Augmented reality builds business - but creates a new global addiction

It seems that there’s good and bad in everything. Dramatic improvements in virtual reality systems have led to massive productivity improvements – but have spawned a new addiction afflicting millions around the world.

The last few years have seen VR (virtual reality) and augmented reality move into the mainstream. Systems like Oculus Rift and Microsoft Hololens have become so immersive, and so realistic, that a new generation of designers, engineers, doctors, mechanics and virtually all professionals are being trained using them, or running businesses with them. After all, why risk the life of a living patient, when a trainee doctor can perform a virtual operation that looks, sounds and feels just as real as… well, the real thing?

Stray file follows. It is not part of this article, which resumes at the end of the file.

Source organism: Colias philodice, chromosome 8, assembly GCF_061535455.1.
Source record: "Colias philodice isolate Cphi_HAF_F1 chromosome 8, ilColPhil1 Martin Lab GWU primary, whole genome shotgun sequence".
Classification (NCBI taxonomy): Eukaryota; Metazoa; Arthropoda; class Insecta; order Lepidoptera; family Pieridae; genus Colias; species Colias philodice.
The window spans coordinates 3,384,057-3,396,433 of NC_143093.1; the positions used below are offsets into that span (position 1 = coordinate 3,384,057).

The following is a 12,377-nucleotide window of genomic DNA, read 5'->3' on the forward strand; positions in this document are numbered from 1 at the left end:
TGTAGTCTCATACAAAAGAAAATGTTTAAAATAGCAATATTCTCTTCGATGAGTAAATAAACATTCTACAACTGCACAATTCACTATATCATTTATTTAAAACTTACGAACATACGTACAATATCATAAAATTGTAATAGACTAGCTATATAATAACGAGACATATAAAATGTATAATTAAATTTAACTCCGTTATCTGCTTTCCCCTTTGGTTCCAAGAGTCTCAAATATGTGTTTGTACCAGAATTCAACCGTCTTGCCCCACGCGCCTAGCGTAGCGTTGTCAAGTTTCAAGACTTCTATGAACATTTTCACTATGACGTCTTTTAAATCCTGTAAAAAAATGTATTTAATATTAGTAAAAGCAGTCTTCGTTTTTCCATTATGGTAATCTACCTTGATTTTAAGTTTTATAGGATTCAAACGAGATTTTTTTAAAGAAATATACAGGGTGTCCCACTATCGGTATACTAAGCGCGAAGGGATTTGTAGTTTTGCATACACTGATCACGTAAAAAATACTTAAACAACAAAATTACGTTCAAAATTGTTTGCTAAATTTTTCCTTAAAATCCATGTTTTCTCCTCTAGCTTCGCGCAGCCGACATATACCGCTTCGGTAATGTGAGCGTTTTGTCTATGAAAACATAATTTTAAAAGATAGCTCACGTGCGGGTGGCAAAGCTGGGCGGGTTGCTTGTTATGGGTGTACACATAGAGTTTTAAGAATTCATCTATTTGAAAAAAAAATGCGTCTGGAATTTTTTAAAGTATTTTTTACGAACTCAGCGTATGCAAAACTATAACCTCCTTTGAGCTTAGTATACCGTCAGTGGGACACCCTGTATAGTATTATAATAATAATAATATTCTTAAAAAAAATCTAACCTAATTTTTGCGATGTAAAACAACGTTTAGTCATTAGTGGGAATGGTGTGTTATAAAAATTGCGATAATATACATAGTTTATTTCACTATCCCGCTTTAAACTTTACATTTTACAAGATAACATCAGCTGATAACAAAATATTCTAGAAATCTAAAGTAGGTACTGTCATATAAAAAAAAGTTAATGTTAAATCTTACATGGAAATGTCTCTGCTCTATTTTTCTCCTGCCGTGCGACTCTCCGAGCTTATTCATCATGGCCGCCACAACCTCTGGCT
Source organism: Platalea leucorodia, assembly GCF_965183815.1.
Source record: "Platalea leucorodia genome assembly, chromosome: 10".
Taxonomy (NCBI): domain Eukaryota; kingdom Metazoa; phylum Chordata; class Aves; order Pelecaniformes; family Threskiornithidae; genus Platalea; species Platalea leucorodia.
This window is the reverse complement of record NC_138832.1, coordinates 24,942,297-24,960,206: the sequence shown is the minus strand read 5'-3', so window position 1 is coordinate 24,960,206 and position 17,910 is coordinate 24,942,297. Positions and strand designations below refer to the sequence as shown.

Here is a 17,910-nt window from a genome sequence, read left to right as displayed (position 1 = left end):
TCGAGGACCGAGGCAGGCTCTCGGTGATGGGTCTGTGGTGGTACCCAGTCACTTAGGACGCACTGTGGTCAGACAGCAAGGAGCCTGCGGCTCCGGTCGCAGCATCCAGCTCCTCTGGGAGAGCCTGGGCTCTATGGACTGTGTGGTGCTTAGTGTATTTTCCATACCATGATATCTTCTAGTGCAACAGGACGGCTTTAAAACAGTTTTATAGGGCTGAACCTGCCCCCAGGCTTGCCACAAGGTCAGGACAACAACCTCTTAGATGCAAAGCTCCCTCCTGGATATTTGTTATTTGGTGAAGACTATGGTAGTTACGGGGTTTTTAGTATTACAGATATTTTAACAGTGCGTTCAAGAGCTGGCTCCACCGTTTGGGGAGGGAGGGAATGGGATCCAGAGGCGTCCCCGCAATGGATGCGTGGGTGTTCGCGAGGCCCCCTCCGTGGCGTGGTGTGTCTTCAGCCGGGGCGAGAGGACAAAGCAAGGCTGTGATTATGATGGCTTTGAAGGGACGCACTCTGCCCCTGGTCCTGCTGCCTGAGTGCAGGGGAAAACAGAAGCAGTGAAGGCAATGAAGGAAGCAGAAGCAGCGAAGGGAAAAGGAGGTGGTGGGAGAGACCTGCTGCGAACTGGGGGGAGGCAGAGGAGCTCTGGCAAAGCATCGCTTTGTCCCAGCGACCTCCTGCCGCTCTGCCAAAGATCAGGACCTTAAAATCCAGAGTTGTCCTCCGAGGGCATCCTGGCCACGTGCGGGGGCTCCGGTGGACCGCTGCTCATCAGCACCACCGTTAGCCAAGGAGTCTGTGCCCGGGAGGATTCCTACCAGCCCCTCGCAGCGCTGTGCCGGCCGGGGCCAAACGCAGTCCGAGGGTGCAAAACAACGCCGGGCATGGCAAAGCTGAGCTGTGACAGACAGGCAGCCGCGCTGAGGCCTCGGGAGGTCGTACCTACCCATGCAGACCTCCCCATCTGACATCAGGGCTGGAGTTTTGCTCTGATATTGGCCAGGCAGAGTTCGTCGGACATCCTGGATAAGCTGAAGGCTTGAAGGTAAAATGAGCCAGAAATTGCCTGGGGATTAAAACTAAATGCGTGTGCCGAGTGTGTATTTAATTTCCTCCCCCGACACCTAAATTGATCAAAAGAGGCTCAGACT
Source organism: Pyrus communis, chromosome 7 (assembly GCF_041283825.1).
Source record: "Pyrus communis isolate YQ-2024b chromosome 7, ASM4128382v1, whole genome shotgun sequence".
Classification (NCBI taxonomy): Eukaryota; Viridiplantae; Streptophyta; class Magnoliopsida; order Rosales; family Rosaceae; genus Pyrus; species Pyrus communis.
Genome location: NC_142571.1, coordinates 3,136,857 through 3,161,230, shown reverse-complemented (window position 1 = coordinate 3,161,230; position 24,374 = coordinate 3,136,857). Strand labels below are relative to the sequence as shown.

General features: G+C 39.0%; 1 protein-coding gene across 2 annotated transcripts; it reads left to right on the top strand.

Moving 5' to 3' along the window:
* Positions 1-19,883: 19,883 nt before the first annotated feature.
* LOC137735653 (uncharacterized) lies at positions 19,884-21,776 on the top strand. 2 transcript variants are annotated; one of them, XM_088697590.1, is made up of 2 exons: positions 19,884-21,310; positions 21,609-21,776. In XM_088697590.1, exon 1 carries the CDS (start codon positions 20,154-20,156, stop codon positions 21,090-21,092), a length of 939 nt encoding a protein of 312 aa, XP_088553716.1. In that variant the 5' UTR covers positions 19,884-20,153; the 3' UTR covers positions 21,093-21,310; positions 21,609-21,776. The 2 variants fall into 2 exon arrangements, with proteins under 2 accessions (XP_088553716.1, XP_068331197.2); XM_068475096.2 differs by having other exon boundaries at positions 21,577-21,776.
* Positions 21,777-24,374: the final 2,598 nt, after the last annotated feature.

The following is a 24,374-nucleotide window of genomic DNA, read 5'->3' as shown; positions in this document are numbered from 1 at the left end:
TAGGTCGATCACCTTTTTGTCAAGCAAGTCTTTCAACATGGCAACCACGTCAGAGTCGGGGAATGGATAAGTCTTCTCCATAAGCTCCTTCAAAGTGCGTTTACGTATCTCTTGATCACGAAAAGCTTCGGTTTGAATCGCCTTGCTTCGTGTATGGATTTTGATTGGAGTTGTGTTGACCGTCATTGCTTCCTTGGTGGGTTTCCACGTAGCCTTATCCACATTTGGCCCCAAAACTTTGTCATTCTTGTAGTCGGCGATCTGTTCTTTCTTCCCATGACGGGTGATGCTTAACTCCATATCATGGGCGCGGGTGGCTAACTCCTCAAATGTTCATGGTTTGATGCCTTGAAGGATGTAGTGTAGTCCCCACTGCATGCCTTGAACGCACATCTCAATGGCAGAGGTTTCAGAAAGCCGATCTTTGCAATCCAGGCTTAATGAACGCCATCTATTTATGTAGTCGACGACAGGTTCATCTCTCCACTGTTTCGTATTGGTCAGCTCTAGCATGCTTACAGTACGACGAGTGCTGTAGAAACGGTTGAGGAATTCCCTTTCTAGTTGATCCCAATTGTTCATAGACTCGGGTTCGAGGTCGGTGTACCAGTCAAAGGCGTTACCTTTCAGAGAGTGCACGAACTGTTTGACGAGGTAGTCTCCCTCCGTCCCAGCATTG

Even the ordinary computer desktop screen is a thing of the past. Lightweight headsets mean that anyone can have a virtual desktop with unlimited space and applications. And it’s more fun!

But at the end of the day, humans are just humans. With instant and unlimited ‘reality’ at their fingertips, millions of people are choosing to ‘virtually’ live inside their VR systems instead of in the real world. People are spending all their waking hours, and often foregoing sleep, to live in their dreams.

Why face the grey reality of your ordinary life when you can dive the oceans, fly over mountains, fight aliens and meet really interesting ‘people’.

Yes, pornography has boomed like never before. Virtual sex has become almost as good as the real thing, and relationships all over the planet are in trouble as a result. “When it comes to couples, it’s more a case of ‘rift’ than ‘oculus’,” said one overworked marriage counsellor.

Warning: Hazardous thinking at work

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